The question, itself, was legitimate; only the identity of the questioner should have been any surprise: "Now by what sense do we have a regulation in government that says we'll pay $6,000 a month to keep someone in a hospital (who) we believe would be better off at home but (whose) family cannot afford one-sixth of that amount to keep them at home?"
The "someone" in this vignette about official government unintelligence is little Katie Beckett of Cedar Rapids, Iowa, who has spent most of her 31/2 years in hospitals being treated for the effects of viral encephalitis, an inflammation of the brain. The questioner was not, as one might have imagined, some early-bird challenger to the incumbent president, whose allegedly foolish policies were being exposed and ridiculed. No, the questioner was himself the incumbent president of the United States, Ronald Reagan. And the forum in which the question was posed was the most recent presidential press conference.
More than any other modern American politician, Ronald Reagan has employed the graphic anecdote as a devastating campaign weapon. A listener could almost see the notorious Welfare Queen in her designer jeans and Mercedes Benz as candidate Reagan described her collecting nearly as much in AFDC payments as Mobil was willing to pay for Marathon Oil. During the campaign, he told us more than once about the blizzard of printed federal regulataions that, if laid together, would blanket the District of Columbia from border to border to a depth of 4 feet 6 inches. The anecdotes were basic to the challenger's basic speech, and the challenger won.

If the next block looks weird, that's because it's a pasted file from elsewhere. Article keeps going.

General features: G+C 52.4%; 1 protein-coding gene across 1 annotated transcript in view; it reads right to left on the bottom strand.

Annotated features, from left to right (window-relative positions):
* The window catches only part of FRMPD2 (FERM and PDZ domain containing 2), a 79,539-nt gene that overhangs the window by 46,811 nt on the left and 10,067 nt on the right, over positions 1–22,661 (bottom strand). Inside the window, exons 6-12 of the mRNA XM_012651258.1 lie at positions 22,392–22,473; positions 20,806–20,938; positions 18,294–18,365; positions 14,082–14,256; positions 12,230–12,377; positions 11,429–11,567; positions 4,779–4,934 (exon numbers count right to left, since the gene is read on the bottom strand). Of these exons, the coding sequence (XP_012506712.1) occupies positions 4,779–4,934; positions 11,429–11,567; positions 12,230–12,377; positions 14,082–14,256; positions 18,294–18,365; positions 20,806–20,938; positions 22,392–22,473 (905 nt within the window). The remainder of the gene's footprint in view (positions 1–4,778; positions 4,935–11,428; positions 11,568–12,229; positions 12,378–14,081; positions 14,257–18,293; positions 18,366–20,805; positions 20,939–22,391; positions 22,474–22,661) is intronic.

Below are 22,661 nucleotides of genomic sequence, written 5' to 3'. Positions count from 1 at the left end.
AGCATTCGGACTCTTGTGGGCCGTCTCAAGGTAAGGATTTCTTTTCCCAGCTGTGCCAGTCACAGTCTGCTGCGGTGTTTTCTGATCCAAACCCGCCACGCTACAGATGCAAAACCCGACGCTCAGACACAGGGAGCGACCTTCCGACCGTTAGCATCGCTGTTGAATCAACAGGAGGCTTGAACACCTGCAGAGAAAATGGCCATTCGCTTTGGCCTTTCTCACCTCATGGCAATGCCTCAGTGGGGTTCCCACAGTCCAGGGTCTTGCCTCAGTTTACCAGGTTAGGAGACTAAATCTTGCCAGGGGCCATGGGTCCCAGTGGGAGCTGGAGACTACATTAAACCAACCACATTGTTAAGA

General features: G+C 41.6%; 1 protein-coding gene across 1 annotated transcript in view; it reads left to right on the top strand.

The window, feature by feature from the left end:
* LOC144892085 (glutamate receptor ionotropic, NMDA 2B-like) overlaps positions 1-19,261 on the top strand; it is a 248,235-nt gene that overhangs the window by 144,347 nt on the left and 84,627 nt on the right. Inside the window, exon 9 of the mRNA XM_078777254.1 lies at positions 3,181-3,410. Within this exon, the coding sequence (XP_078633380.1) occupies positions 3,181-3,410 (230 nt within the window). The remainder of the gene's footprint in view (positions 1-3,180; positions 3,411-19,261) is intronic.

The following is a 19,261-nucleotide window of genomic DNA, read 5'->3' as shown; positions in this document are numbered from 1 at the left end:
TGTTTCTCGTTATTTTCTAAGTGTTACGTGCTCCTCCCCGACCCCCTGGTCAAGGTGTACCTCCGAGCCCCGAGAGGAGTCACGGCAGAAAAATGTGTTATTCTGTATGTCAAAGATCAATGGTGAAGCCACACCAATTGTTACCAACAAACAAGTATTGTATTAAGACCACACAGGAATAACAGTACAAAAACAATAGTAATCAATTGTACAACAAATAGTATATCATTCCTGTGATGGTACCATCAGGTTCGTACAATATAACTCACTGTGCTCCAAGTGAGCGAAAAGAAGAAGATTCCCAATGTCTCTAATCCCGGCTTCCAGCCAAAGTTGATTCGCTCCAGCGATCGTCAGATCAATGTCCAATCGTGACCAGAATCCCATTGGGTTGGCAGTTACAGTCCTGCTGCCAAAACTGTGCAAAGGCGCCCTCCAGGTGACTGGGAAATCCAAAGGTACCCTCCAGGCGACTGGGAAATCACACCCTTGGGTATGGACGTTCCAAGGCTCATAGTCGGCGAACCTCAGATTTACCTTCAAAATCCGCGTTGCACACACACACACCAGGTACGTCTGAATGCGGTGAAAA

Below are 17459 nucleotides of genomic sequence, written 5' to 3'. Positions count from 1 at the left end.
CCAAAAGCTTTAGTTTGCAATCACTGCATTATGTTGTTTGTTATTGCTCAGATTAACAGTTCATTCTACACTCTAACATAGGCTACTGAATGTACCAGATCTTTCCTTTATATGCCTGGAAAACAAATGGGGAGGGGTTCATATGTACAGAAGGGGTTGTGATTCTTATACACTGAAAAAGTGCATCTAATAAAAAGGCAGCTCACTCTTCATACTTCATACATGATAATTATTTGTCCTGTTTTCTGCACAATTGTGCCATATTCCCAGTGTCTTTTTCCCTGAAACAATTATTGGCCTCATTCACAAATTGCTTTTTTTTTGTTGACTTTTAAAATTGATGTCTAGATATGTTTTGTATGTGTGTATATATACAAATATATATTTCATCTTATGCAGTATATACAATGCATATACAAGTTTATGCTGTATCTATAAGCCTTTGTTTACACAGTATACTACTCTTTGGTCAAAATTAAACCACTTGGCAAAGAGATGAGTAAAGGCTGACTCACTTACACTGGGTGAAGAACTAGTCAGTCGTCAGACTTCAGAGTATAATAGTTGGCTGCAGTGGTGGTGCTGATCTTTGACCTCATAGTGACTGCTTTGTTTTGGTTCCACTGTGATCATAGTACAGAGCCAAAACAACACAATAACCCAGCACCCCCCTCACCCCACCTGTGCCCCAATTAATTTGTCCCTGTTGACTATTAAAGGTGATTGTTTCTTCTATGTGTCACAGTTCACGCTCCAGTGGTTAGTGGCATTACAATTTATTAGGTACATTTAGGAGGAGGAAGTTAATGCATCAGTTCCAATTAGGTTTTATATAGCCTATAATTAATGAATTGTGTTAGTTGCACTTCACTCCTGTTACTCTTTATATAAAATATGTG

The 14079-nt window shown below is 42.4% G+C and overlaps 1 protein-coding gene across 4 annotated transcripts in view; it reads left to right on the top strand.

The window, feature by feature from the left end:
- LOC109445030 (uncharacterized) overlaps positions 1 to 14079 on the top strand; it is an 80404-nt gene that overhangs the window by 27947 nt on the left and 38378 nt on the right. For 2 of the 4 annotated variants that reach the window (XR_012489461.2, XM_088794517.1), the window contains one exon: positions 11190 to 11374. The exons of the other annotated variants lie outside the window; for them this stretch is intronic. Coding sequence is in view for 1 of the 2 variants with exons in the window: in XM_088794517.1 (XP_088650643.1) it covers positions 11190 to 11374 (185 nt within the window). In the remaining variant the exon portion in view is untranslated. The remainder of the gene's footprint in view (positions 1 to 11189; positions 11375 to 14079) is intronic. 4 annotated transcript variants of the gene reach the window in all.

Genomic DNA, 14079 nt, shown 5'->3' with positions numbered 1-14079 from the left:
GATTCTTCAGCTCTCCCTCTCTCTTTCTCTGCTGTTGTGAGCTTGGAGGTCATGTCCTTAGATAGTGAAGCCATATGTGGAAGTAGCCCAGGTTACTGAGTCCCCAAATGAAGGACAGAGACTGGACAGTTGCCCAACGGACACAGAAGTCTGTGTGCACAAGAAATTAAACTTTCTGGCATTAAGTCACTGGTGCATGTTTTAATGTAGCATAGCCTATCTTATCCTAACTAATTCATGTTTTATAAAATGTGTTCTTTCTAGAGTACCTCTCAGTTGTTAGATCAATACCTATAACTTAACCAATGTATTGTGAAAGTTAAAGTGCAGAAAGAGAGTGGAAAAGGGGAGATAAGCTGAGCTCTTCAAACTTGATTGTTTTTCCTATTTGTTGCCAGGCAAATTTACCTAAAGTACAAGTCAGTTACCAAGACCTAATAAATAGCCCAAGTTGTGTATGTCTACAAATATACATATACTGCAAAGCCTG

But now he is the president, an office he has held for more than 10 months. The federal government is no longer simply some alien force to be taunted and thwacked before partisan crowds. Ronald Reagan no longer has the luxury or the liberty of being the critic and the outsider; he is now our principal public employee and, as such, responsible for governmental policies and the people who make them.
Take the case of Katie Beckett. As long as Katie, not yet 4 years old, is technically "living apart"--i.e. in the hospital--from her parents, she meets the minimum income requirement necessary to qualify for Medicaid assistance. But when she returns home and her parents' income is counted, then Katie is no longer eligible for help. Rep. Thomas Tauke (R-Iowa) spoke about the Becketts' plight to Vice President George Bush, who chairs the presidential task force on regulatory reform. Apparently, the president learned about the regulation and the hardship it worked from Bush.
Health and Human Services Secretary Richard Schweiker, in whose department the regulation was enforced, learned about the rule and the president's outrage, like the rest of us, at the presidential press conference. Secretary Schweiker, in short order, granted a waiver to Katie's family so that she could return home without losing her Medicaid assistance.
But what of the other Katies? Tauke and Rep. Henry A. Waxman (D-Calif.) have introduced a bill to extend the exemption to all such children under the age of 18 whose state agencies determine that home care would be less expensive than hospital care. As of this writing, Ronald Reagan and his administration have not determined whether they will support or oppose the Tauke-Waxman bill. If the administration chooses not to, then never again will any official of the administration be able to criticize that particular example of Washington bungling.
Maybe it's now time to announce: Mr. Reagan, you won. You now head the government. Your people are now responsible for regulations. And if you don't like them, then you can lend your considerable stature and influence to the legislative effort to change them. But you can no longer spend your press conferences regaling us with horror stories from the Twilight Zone of the health and human services department. Until at least Jan. 20, 1985, that and all the other departments are under your aegis and control. The federal government is no longer something to run against--it's something to be run.